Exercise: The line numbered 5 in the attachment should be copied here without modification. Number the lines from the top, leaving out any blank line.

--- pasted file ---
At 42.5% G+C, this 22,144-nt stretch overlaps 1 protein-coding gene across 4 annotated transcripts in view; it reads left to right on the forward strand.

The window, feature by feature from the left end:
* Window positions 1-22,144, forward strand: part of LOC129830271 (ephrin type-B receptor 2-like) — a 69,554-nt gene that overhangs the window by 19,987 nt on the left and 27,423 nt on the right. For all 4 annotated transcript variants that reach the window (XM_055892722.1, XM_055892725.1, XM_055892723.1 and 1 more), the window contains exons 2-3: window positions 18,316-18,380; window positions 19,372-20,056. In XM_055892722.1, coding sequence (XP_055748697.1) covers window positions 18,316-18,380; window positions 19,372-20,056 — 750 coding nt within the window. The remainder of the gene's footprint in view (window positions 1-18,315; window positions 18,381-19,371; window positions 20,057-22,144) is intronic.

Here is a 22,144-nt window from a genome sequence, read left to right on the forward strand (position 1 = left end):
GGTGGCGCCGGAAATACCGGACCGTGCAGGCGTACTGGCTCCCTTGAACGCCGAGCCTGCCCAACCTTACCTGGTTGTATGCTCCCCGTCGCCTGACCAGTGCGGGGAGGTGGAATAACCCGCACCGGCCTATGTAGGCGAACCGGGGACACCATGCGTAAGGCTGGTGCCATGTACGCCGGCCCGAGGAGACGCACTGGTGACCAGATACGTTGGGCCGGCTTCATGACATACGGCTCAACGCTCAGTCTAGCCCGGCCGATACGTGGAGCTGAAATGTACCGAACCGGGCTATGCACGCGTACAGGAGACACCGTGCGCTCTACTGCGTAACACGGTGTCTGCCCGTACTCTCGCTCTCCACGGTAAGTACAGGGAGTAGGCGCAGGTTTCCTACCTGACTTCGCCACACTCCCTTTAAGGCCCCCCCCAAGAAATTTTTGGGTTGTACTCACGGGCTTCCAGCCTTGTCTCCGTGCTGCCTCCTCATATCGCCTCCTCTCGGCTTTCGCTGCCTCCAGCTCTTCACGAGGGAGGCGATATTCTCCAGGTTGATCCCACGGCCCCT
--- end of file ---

GGTGGCGCCGGAAATACCGGACCGTGCAGGCGTACTGGCTCCCTTGAACGCCGAGCCTGCCCAACCTTACCTGGTTGTATGCTCCCCGTCGCCTGACCAGTGCGGGGAGGTGGAATAACCCGCACCGGCCTATGTAGGCGAACCGGGGACACCATGCGTAAGGCTGGTGCCATGTACGCCGGCCCGAGGAGACGCACTGGTGACCAGATACGTTGGGCCGGCTTCATGACATACGGCTCAACGCTCAGTCTAGCCCGGCCGATACGTGGAGCTGAAATGTACCGAACCGGGCTATGCACGCGTACAGGAGACACCGTGCGCTCTACTGCGTAACACGGTGTCTGCCCGTACTCTCGCTCTCCACGGTAAGTACAGGGAGTAGGCGCAGGTTTCCTACCTGACTTCGCCACACTCCCTTTAAGGCCCCCCCCAAGAAATTTTTGGGTTGTACTCACGGGCTTCCAGCCTTGTCTCCGTGCTGCCTCCTCATATCGCCTCCTCTCGGCTTTCGCTGCCTCCAGCTCTTCACGAGGGAGGCGATATTCTCCAGGTTGATCCCACGGCCCCT